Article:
Author: Anupama Mangalvedhe, Chicago email@example.com
“In theory, theory and practice are the same. In practice, they are not.”
It took me a few years after I started learning Bharatanatyam to understand what the great Albert Einstein once said! I was always under the impression that if I learn how to dance, theoretical knowledge would automatically be somehow imbibed in me! My assumption might have been due to the rush that I was in to learn and perform since I took up Bharatanatyam late in my life! I also thought learning how to dance was more important than knowing the theoretical aspects of it.
My guru, Kshama Shah, had made an attempt to teach me theory, but because of my poor memory in memorizing things, I couldn’t get past learning the single-hand and double-hand gestures! Last year I got an opportunity to learn theory from guru Dr. Rohitha Ishwar for a couple of days at Mysore. That is when I got a glimpse of the vastness and the beauty of the theoretical aspects of dance and that left me wanting to know more about it.
Incidentally, during the same trip, I happened to attend the book release function of Dr. Manorama, a danseuse, researcher and director of Noopura Bhramari. She has authored several books including “Mudraanava”, “Nritya Marga Mukura”, “MahamuniBharatha” and “Nandikeshwara”. Her latest book “Bharatha Natyabodhini” is what interested me. This is a bilingual Bharatanatya text, in which the translation from Kannada to English has been done by Shalini Vittal, an art researcher and founder of Kalagowri institute, and Dr. Dwaritha Vishwanath, an art researcher and a teacher.
At the very outset, this book appealed to me because of the content being published in both English and Kannada, making it available to a larger audience. Knowing both the languages, I switched pages back and forth to refer to Shlokas only in Kannada version as they could be read easily.
I am at a stage where I do not care about passing exams and this book is perfect for students like me. It is very informative and provides systematic dance education for students who are genuinely interested in acquiring knowledge. At the same time, I would be a fool to say that it would not help with exams! The book is rich in information but doesn’t feel overwhelming to the student. The reason is that all the salient and vital points have been distinctly noted in bold and have been bulleted, making the learning simple and easy to memorize. Instead of having long running text and making the reading boring, the author has condensed the subject and provided information in capsules, which is very helpful for an exam-taker of this generation, who is usually accustomed to objective types of questions and answers.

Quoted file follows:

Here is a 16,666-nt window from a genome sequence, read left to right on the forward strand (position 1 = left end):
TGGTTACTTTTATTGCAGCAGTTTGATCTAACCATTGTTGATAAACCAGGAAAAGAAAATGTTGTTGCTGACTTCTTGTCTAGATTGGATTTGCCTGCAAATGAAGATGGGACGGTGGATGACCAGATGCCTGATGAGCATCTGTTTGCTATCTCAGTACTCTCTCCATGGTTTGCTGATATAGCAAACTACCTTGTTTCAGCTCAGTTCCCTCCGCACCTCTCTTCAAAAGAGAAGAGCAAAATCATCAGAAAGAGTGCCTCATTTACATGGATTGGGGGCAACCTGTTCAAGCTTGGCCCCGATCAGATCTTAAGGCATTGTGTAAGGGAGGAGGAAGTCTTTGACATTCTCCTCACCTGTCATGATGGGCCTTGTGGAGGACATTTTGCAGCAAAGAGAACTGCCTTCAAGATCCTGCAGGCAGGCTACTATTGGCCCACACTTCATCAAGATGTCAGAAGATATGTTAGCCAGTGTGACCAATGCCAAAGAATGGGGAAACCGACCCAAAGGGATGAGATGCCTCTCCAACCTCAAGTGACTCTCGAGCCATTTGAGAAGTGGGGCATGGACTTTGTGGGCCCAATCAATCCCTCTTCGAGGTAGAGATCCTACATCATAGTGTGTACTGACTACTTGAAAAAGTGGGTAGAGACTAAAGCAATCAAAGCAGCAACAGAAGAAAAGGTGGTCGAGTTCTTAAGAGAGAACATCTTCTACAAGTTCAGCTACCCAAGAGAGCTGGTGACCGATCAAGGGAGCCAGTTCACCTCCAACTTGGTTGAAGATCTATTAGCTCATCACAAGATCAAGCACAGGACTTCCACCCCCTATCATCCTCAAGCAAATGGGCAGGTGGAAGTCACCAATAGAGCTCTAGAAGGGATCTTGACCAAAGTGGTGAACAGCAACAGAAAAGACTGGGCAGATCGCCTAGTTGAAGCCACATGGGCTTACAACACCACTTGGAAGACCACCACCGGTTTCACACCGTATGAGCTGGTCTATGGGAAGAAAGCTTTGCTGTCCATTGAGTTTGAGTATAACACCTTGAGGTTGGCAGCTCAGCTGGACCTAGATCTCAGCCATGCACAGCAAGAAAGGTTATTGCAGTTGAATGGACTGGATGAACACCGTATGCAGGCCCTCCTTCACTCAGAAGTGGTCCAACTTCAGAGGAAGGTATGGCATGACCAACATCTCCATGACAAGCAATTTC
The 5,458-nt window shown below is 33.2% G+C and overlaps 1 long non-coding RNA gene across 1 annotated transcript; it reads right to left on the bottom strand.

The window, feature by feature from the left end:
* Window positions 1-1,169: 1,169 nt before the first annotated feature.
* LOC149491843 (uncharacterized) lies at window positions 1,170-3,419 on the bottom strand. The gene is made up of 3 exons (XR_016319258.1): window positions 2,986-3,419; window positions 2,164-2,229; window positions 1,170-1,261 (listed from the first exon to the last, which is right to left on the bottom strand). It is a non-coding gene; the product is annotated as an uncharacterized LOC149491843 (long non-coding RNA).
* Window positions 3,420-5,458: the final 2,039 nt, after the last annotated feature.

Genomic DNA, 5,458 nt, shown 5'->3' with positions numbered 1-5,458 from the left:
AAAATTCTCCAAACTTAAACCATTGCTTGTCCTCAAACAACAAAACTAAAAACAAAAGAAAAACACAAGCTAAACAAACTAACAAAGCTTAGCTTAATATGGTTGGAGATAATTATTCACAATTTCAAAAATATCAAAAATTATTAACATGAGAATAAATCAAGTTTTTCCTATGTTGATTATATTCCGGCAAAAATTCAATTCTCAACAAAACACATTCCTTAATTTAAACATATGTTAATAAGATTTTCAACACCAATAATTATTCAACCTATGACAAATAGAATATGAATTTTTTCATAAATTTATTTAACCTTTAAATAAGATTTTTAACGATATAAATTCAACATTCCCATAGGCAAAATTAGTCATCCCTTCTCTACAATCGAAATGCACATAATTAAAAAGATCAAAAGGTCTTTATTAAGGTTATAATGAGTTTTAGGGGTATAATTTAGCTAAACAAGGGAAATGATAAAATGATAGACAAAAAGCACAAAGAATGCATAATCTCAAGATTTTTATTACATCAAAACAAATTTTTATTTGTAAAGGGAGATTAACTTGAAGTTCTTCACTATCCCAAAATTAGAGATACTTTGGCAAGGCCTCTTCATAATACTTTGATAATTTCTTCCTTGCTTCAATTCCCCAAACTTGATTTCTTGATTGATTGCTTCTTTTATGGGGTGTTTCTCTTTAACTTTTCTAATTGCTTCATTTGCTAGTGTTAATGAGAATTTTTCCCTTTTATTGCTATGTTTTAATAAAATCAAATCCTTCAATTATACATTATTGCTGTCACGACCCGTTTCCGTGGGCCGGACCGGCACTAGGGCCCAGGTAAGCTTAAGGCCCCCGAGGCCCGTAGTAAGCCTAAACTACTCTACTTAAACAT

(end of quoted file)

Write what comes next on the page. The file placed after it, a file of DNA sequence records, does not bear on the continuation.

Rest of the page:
In the foreword, Dr. Shobha Shashikumar (Bharatanatya danseuse, researcher and aesthetician) says that “this book is highly recommendable to the earnest learners, inclusive of the students and the teachers. The teachers are provided with a definite and simpler, but wholesome approach to the process of introducing theory and practice simultaneously.”
The chapters are divided based on Chaturvidha abhinaya, which helps in understanding the concepts. In the beginning of each chapter, the author lets you know at what stage of learning the art form the chapter should be read. Along with that, she also indicates, from an exam perspective, how many marks you can score by learning that chapter.
The introductory chapter explains how natya came into existence, the origin and development of Bharatanatya, its different styles, benefits and about the ancient texts of dance. An entire chapter has been dedicated to explaining various aasanas and exercises that are recommended before dancing. One can also learn the classification of adavus, the various hand gestures and their practicality, along with different movements of the feet, head, neck, eyes and eyebrows. An overview on rhythms in music, and a nice explanation of a few technical terms and instruments used in dance music are also provided. If a student wonders how one needs to dress up for a dance class and for a performance, there is a chapter dedicated to costumes and make-up too. The book ends with a brief introduction to the nine rasas and a detailed list of what constitutes a maargam. It is also worth mentioning about the illustrations and drawings which are very pleasing and appealing to the eyes.
For me, the take away from this book was that I got a big picture of what dance theory is all about and a holistic understanding of the theoretical and practical aspects of dance. This book has fueled further curiosity and interest in me to study dance texts to gain more knowledge.
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[ The author is based in Chicago (USA), and is a practicing Bharatanatyam enthusiast. She started learning Bharatanatyam at the age of 35 and performed Arangetram at the age of 40. She also has published a book in Kannada narrating her experiences of learning Bharatanatyam, while living and working as a software engineer in the USA.]